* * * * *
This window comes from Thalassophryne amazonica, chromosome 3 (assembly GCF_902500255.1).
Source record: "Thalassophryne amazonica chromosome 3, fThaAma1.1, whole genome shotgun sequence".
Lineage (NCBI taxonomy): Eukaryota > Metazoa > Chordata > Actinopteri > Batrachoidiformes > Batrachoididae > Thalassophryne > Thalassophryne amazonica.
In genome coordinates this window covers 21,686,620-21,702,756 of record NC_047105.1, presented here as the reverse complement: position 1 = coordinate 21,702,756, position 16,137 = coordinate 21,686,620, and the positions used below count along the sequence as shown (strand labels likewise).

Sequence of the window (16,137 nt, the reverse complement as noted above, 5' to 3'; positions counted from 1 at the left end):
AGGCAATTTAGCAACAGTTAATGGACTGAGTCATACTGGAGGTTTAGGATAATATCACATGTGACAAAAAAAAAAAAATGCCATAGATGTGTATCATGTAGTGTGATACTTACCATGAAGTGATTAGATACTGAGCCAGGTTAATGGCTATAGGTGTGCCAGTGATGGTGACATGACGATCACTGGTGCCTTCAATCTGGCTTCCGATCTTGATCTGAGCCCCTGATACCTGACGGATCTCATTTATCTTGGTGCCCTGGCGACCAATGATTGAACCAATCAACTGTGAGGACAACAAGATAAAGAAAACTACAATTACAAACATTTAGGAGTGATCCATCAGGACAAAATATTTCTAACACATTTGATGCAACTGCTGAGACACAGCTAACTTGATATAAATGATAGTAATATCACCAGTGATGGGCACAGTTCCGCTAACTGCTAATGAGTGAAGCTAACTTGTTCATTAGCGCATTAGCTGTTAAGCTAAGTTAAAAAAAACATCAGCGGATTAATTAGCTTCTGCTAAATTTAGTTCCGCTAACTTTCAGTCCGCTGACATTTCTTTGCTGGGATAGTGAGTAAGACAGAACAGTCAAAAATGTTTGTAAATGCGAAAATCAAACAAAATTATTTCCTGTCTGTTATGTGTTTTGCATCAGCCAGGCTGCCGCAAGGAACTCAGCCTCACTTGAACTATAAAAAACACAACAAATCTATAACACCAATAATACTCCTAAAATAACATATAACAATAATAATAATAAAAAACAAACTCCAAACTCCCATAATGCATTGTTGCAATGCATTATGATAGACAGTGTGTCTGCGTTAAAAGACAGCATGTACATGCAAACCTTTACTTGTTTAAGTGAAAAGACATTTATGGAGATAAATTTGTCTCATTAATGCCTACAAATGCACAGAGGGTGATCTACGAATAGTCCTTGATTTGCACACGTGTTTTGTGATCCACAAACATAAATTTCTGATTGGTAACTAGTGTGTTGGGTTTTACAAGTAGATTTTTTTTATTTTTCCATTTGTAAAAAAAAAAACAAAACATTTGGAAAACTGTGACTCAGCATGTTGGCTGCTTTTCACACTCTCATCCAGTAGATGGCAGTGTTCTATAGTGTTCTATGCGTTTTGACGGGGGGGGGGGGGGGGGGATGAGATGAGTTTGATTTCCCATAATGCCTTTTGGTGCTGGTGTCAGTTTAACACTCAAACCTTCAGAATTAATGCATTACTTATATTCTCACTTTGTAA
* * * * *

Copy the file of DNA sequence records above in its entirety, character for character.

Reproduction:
This window comes from Thalassophryne amazonica, chromosome 3 (assembly GCF_902500255.1).
Source record: "Thalassophryne amazonica chromosome 3, fThaAma1.1, whole genome shotgun sequence".
Lineage (NCBI taxonomy): Eukaryota > Metazoa > Chordata > Actinopteri > Batrachoidiformes > Batrachoididae > Thalassophryne > Thalassophryne amazonica.
In genome coordinates this window covers 21,686,620-21,702,756 of record NC_047105.1, presented here as the reverse complement: position 1 = coordinate 21,702,756, position 16,137 = coordinate 21,686,620, and the positions used below count along the sequence as shown (strand labels likewise).

Sequence of the window (16,137 nt, the reverse complement as noted above, 5' to 3'; positions counted from 1 at the left end):
AGGCAATTTAGCAACAGTTAATGGACTGAGTCATACTGGAGGTTTAGGATAATATCACATGTGACAAAAAAAAAAAAATGCCATAGATGTGTATCATGTAGTGTGATACTTACCATGAAGTGATTAGATACTGAGCCAGGTTAATGGCTATAGGTGTGCCAGTGATGGTGACATGACGATCACTGGTGCCTTCAATCTGGCTTCCGATCTTGATCTGAGCCCCTGATACCTGACGGATCTCATTTATCTTGGTGCCCTGGCGACCAATGATTGAACCAATCAACTGTGAGGACAACAAGATAAAGAAAACTACAATTACAAACATTTAGGAGTGATCCATCAGGACAAAATATTTCTAACACATTTGATGCAACTGCTGAGACACAGCTAACTTGATATAAATGATAGTAATATCACCAGTGATGGGCACAGTTCCGCTAACTGCTAATGAGTGAAGCTAACTTGTTCATTAGCGCATTAGCTGTTAAGCTAAGTTAAAAAAAACATCAGCGGATTAATTAGCTTCTGCTAAATTTAGTTCCGCTAACTTTCAGTCCGCTGACATTTCTTTGCTGGGATAGTGAGTAAGACAGAACAGTCAAAAATGTTTGTAAATGCGAAAATCAAACAAAATTATTTCCTGTCTGTTATGTGTTTTGCATCAGCCAGGCTGCCGCAAGGAACTCAGCCTCACTTGAACTATAAAAAACACAACAAATCTATAACACCAATAATACTCCTAAAATAACATATAACAATAATAATAATAAAAAACAAACTCCAAACTCCCATAATGCATTGTTGCAATGCATTATGATAGACAGTGTGTCTGCGTTAAAAGACAGCATGTACATGCAAACCTTTACTTGTTTAAGTGAAAAGACATTTATGGAGATAAATTTGTCTCATTAATGCCTACAAATGCACAGAGGGTGATCTACGAATAGTCCTTGATTTGCACACGTGTTTTGTGATCCACAAACATAAATTTCTGATTGGTAACTAGTGTGTTGGGTTTTACAAGTAGATTTTTTTTATTTTTCCATTTGTAAAAAAAAAAACAAAACATTTGGAAAACTGTGACTCAGCATGTTGGCTGCTTTTCACACTCTCATCCAGTAGATGGCAGTGTTCTATAGTGTTCTATGCGTTTTGACGGGGGGGGGGGGGGGGGGATGAGATGAGTTTGATTTCCCATAATGCCTTTTGGTGCTGGTGTCAGTTTAACACTCAAACCTTCAGAATTAATGCATTACTTATATTCTCACTTTGTAA